Thanks to a joint effort between Washington lawyers and the State Liquor board, the state has now become the second in the nation, following Colorado, to adopt rules for recreational marijuana sales. The legislation, which takes effect Nov. 18, took a year to devise and is incredibly comprehensive: In addition to capping state production at 80 metric tons,' it also covers the size of 'marijuana gardens' and details what security will be in place there. Marijuana will also be taxed at a high rate, but the "tens or hundreds of millions" it brings in will be redirected to drug abuse and public health programs.
Additionally, 334 pot stores will be licensed in the state, 21 of which will be in Seattle. Some say the number is far too low — 200 medical marijuana dispensaries are already in operation.
Although the details might seem over-regulated or insufficient, it's hard for lawmakers to know what boundaries need to be in place when legislating for a brand-new industry. The state's liquor board members said they were trying to make marijuana "accessible enough that legal pot would undermine the black market, but not so accessible that it would threaten public health or safety,” according to the AP.
Colorado approved its industry rules last month, and marijuana stores will open there in January. Significant differences between the two states' legislation exists, with Colorado on the more liberal end of the spectrum: Colorado residents are allowed to grow pot at home, and existing medical marijuana stores will be able to double as recreational ones. Colorado voters are being presented with a ballot that would tax pot at lower rates and get rid of a state cap on production.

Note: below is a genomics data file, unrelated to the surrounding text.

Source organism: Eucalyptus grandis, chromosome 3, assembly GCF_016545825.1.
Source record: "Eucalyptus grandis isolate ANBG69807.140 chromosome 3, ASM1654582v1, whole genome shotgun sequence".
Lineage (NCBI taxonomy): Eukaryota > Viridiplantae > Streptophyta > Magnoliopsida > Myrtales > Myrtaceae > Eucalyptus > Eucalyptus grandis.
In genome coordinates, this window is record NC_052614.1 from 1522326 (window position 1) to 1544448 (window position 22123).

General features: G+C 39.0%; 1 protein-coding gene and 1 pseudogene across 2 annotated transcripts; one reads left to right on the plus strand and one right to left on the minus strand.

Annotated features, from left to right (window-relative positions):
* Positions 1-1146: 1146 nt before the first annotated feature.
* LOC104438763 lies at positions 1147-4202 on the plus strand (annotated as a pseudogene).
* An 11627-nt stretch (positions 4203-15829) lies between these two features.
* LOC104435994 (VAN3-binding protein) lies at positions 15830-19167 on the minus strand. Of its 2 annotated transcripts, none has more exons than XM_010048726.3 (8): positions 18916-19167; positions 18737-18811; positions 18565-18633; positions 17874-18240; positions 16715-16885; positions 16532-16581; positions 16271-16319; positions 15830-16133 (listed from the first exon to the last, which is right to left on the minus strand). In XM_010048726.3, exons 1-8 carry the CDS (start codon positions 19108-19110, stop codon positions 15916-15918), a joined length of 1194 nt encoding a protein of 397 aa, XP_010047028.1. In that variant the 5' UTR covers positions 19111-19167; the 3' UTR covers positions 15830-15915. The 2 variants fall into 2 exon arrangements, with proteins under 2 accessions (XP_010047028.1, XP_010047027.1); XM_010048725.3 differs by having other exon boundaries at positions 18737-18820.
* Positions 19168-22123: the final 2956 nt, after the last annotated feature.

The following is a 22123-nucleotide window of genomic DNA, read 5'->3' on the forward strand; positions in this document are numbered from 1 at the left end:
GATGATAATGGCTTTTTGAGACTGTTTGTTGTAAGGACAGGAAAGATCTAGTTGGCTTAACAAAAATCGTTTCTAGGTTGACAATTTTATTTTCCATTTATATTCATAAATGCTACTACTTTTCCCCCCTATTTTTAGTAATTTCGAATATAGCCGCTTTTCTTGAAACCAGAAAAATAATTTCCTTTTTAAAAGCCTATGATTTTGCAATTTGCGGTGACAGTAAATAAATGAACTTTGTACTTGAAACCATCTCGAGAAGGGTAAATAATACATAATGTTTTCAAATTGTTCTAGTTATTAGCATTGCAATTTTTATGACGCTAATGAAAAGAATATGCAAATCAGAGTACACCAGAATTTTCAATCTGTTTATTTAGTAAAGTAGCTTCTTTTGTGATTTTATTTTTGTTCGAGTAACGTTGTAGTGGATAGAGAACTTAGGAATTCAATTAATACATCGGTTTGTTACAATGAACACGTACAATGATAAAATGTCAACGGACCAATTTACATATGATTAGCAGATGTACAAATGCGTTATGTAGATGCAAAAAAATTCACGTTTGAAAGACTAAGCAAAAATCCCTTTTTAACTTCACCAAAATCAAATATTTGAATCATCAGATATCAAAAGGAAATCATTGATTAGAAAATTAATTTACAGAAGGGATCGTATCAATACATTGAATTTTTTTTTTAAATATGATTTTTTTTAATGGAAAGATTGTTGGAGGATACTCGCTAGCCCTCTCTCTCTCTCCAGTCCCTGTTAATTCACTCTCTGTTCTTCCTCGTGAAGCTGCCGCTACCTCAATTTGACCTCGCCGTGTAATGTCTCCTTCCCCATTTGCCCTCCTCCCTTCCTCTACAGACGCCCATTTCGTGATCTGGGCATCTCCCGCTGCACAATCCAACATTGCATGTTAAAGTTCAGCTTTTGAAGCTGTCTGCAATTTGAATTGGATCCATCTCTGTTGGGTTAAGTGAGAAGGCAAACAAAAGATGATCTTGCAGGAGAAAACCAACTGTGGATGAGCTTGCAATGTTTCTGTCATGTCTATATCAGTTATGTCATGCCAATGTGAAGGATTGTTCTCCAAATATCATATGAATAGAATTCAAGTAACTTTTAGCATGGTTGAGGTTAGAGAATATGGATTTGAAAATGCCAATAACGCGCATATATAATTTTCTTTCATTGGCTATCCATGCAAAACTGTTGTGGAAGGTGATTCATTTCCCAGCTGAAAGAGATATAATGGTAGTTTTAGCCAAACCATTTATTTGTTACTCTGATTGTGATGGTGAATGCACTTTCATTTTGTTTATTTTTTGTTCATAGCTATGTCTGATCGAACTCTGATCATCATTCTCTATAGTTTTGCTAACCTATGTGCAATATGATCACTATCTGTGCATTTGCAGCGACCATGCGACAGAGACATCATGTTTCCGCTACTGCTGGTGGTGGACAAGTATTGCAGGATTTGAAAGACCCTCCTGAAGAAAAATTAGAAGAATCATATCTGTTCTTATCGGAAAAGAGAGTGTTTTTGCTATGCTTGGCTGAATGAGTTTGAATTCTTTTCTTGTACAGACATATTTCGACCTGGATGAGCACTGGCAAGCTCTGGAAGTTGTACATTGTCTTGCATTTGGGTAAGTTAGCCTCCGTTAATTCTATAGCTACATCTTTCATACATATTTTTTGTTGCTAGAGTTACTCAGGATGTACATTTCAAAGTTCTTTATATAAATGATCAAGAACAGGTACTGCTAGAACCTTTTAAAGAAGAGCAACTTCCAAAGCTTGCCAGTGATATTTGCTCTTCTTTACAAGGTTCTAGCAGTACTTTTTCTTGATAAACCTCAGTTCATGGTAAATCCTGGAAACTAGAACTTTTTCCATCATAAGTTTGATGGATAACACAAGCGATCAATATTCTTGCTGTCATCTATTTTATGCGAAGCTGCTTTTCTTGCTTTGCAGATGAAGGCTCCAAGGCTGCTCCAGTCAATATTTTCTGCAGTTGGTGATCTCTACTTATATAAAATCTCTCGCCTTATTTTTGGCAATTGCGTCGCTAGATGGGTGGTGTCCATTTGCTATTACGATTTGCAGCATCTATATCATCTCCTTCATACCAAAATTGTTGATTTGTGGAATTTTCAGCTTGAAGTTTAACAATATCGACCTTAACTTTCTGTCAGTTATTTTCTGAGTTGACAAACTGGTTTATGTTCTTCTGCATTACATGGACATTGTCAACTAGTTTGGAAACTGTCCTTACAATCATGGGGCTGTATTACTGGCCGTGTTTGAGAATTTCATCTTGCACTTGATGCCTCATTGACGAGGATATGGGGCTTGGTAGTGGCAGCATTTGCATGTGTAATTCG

Licenses to grow, process and sell pot are a lot cheaper in Washington: $250 per application, plus $1,000 to renew each year — comparatively, Colorado's start at $2,750 and can reach to $14,000. However, licenses are a lot more limited in Washington: People can't apply for all three types, nor can they hold more than three licenses at a time.
Although other states may soon be getting in on the game, as well as other countries (Mexico, Uruguay and Poland are all reviewing Washington's legislation), individual cities' legislative efforts are seen as the catalyst for sweeping state change, because they provide momentum for a state-wide push. In Colorado, for instance, legalization initiatives in Denver, Breckinridge and Nederland all provided the impetus for state-wide legislation. Next month, residents of Portland, Maine, will vote on legalized possession of up to 2.5 ounces.
(Image by A7nubis via Wikimedia Commons)